WASHINGTON, Dec. 30 (UPI) -- The U.S. space agency says it will choose from Venus, an asteroid and the moon for another unmanned venture to a celestial body in the solar system.
The final pick will be made in mid-2011 with blast-off to take place no later than Dec. 30, 2018, NASA said on its Web site Tuesday. The project is to cost no more than $650 million, excluding the launch vehicle.
The Venus proposal -- the Surface and Atmosphere Geochemical Explorer, or SAGE -- would send a probe to the planet's surface to measure its atmosphere, and measure the composition and mineralogy of its surface in an attempt to understand the origin of Venus and why it differs from Earth.
The asteroid proposal -- the Origins Spectral Interpretation Resource Identification Security Regolith Explorer spacecraft, or Osiris-Rex -- would send a spacecraft to an asteroid, take measurements and collect more than 2 ounces of material before returning to Earth to help scientists better understand the formation of our solar system.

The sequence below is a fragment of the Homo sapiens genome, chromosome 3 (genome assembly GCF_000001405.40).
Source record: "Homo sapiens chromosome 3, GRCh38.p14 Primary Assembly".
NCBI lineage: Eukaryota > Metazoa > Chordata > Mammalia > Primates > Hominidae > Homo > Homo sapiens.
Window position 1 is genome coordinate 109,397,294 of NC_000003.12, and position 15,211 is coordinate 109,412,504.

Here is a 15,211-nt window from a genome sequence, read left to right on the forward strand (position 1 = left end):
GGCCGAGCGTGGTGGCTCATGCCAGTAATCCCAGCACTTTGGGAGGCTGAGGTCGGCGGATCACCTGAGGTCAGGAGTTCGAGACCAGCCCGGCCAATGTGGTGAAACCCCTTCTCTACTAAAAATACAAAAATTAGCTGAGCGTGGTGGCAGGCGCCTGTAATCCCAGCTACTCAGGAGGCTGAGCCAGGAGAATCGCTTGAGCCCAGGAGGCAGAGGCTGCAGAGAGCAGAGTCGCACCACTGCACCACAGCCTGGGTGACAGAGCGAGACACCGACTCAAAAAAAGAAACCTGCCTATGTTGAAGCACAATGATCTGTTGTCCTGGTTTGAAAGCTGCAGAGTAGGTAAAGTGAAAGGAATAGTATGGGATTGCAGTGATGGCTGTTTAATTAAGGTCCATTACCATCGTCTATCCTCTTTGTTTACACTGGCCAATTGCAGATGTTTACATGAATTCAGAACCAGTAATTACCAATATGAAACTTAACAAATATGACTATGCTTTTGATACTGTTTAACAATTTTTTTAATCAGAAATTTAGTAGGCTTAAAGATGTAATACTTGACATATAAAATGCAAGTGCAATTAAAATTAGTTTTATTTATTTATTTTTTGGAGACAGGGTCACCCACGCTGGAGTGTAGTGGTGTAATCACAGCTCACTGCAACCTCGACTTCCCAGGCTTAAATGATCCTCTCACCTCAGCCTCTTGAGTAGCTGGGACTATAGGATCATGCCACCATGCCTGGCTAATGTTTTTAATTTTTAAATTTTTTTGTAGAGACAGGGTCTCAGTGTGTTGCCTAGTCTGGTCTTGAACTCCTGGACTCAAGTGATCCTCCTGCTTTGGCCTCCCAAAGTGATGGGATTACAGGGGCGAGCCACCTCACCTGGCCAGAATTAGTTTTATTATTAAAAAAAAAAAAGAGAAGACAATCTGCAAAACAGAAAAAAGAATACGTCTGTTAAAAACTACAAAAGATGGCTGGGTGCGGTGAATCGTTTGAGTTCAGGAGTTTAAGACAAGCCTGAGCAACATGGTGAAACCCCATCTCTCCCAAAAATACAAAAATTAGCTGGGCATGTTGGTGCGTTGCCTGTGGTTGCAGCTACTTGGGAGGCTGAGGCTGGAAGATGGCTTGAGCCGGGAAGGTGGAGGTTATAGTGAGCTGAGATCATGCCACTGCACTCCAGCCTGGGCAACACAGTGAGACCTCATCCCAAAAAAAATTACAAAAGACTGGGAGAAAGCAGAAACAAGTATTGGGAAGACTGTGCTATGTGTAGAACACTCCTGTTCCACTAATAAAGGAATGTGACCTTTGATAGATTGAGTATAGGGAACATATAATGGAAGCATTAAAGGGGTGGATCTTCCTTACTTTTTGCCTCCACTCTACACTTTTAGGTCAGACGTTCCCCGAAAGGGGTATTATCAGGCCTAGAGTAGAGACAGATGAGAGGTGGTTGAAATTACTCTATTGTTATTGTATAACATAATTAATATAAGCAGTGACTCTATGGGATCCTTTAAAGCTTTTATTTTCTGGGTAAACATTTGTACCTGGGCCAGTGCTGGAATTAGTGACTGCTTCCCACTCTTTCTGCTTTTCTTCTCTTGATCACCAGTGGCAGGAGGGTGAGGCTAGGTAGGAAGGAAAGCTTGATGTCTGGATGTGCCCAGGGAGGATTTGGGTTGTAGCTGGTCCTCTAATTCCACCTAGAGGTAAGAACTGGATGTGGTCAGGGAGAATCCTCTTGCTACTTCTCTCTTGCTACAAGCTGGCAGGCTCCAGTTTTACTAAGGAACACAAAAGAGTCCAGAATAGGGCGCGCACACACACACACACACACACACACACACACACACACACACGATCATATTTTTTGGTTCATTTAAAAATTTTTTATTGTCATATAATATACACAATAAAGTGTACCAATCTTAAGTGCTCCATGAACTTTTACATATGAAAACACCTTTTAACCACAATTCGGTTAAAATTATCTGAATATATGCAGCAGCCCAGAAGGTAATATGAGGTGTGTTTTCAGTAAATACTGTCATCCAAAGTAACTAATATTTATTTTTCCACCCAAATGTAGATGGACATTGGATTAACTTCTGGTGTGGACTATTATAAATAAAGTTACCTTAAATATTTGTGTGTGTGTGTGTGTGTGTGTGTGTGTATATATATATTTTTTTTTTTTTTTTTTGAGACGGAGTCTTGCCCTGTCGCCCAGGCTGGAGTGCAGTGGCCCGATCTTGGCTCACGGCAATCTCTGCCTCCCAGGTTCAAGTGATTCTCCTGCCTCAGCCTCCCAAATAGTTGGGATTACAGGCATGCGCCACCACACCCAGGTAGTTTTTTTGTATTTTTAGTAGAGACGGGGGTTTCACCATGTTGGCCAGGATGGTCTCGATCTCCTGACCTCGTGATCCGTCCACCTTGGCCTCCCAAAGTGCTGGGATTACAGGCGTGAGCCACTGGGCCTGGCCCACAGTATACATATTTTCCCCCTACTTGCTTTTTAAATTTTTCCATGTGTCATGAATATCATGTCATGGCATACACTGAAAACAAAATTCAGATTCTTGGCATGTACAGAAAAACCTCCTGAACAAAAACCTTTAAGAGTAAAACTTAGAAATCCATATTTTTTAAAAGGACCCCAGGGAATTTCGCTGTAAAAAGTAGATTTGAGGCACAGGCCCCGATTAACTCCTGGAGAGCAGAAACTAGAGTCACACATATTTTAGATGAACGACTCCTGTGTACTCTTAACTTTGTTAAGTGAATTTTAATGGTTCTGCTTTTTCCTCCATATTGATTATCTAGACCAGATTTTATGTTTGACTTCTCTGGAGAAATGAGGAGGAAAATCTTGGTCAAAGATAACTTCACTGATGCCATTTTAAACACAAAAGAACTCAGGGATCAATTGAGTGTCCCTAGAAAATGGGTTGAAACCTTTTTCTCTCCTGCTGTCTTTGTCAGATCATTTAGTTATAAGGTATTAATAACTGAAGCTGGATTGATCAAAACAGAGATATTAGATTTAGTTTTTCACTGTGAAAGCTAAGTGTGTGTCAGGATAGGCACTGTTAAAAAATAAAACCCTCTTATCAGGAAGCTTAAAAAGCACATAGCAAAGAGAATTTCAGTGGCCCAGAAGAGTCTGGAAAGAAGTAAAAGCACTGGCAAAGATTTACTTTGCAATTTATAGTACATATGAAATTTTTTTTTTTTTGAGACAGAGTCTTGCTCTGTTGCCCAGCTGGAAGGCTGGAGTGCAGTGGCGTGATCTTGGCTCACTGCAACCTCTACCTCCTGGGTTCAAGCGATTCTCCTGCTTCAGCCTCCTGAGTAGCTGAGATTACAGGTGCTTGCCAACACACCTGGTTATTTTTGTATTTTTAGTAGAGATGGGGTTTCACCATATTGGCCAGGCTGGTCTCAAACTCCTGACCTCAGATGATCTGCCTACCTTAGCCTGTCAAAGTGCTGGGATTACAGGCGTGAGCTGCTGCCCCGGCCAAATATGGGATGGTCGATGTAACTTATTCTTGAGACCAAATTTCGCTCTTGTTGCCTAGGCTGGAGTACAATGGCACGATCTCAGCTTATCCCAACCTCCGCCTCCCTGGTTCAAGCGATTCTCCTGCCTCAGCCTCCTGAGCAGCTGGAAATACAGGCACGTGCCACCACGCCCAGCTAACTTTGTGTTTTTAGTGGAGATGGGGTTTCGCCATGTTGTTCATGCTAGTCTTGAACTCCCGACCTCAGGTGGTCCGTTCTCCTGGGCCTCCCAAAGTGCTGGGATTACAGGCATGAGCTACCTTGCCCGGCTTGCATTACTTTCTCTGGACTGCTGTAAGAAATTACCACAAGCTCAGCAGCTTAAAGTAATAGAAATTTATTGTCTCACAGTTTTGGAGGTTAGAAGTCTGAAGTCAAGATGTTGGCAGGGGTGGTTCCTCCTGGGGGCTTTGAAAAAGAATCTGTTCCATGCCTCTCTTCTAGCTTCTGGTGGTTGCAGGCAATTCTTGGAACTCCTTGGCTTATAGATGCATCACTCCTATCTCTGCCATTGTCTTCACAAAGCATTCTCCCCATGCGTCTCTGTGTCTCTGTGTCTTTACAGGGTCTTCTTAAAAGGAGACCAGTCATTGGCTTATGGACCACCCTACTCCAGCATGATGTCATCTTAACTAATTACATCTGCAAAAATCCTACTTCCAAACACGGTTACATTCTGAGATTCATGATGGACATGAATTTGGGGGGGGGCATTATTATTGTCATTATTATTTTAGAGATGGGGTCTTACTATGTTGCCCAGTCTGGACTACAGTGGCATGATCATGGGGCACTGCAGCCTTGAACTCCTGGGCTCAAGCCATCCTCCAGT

The moon project -- MoonRise: Lunar South Pole-Aitken Basin Sample Return Mission -- would send a lander near the moon's south pole. It would return with about 2 pounds of materials scientists hope would provide insight into the early history of the Earth-moon system.
One of the three, selected from among eight proposals submitted, will become the third mission in NASA's New Frontiers series. The first, New Horizons, launched in 2006, and will fly by the Pluto-Charon system in 2015. The second mission, Juno, is to launch in August 2011 and orbit Jupiter.